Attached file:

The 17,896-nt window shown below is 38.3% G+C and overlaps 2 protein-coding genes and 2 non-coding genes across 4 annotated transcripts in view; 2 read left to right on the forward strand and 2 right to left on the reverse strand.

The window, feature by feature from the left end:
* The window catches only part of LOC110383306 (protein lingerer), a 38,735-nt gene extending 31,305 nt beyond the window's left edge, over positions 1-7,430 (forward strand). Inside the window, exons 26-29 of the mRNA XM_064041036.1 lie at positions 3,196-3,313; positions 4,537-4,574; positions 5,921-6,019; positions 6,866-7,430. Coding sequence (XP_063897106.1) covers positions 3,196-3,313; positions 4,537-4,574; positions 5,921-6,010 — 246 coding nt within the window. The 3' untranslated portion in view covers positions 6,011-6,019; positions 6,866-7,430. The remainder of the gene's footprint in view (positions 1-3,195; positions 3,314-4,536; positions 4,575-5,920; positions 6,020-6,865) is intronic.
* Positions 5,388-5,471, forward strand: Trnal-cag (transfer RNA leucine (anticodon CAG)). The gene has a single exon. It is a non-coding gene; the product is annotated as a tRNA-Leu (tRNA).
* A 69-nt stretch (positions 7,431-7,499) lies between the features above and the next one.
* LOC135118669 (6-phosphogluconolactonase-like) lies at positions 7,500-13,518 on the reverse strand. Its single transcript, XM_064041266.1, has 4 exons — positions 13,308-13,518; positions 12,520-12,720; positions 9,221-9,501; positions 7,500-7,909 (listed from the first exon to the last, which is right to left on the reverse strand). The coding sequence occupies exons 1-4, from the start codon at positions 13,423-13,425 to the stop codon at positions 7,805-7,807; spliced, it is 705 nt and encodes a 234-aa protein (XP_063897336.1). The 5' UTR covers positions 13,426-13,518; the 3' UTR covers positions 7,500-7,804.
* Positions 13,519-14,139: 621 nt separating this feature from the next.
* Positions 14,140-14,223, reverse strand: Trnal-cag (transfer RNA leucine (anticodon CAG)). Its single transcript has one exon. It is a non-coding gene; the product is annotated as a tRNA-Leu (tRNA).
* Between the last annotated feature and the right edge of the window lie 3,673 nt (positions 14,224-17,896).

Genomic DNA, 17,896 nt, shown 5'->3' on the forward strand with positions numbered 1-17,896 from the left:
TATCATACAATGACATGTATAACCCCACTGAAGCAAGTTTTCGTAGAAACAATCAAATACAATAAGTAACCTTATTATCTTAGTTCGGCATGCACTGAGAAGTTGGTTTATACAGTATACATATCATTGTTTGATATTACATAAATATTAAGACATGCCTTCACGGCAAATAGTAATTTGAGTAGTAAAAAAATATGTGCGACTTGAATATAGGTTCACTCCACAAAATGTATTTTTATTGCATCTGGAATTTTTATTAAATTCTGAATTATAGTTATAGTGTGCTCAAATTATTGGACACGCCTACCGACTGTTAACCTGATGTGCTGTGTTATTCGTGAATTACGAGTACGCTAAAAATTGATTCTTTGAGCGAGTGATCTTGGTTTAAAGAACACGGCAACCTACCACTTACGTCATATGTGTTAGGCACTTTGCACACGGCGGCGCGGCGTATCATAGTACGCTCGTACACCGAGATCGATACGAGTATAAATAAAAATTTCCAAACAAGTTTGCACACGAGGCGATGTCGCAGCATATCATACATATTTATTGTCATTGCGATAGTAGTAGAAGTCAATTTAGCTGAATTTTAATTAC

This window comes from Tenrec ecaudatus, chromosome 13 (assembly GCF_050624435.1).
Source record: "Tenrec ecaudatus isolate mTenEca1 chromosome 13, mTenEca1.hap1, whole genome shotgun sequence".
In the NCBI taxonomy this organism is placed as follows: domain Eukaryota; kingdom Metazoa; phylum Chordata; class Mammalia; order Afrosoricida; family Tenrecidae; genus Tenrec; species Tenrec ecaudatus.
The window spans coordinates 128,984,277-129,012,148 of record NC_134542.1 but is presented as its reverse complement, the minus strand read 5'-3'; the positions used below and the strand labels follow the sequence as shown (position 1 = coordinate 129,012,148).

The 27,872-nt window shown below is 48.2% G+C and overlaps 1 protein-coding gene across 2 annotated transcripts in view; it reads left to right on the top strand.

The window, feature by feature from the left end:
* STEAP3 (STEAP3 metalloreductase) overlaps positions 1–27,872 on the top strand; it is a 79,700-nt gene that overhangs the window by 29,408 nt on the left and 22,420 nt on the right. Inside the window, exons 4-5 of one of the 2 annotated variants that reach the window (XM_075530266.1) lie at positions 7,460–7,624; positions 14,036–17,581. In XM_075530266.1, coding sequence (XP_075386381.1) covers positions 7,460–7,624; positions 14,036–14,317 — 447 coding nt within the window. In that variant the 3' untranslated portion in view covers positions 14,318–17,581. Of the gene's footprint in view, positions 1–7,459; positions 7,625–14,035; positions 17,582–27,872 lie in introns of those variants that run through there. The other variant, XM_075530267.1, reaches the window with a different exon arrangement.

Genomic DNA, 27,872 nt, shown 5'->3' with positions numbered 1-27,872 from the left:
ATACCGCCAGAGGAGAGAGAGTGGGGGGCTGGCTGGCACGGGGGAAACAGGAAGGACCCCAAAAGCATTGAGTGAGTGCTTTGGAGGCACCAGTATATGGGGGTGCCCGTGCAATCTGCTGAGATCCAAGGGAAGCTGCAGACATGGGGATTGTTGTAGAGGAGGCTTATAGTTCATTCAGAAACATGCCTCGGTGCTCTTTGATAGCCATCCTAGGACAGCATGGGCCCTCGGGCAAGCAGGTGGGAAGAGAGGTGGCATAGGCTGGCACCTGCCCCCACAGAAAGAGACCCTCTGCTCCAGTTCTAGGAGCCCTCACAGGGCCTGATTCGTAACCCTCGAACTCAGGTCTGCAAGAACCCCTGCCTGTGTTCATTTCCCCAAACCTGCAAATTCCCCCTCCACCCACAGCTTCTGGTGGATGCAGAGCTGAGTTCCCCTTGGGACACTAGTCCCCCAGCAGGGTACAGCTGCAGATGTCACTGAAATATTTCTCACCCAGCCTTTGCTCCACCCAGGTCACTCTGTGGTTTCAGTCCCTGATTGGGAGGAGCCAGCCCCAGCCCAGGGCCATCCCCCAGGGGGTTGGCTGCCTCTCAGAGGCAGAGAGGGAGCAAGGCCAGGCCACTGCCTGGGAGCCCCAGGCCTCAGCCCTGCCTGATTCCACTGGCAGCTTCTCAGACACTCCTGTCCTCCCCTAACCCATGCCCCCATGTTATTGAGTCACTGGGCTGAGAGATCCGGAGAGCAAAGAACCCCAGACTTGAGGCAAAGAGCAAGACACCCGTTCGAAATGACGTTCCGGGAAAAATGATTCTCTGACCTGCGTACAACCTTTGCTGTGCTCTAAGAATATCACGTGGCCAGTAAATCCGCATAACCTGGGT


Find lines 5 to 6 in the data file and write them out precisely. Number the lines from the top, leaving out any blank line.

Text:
* A 69-nt stretch (positions 7,431-7,499) lies between the features above and the next one.
* LOC135118669 (6-phosphogluconolactonase-like) lies at positions 7,500-13,518 on the reverse strand. Its single transcript, XM_064041266.1, has 4 exons — positions 13,308-13,518; positions 12,520-12,720; positions 9,221-9,501; positions 7,500-7,909 (listed from the first exon to the last, which is right to left on the reverse strand). The coding sequence occupies exons 1-4, from the start codon at positions 13,423-13,425 to the stop codon at positions 7,805-7,807; spliced, it is 705 nt and encodes a 234-aa protein (XP_063897336.1). The 5' UTR covers positions 13,426-13,518; the 3' UTR covers positions 7,500-7,804.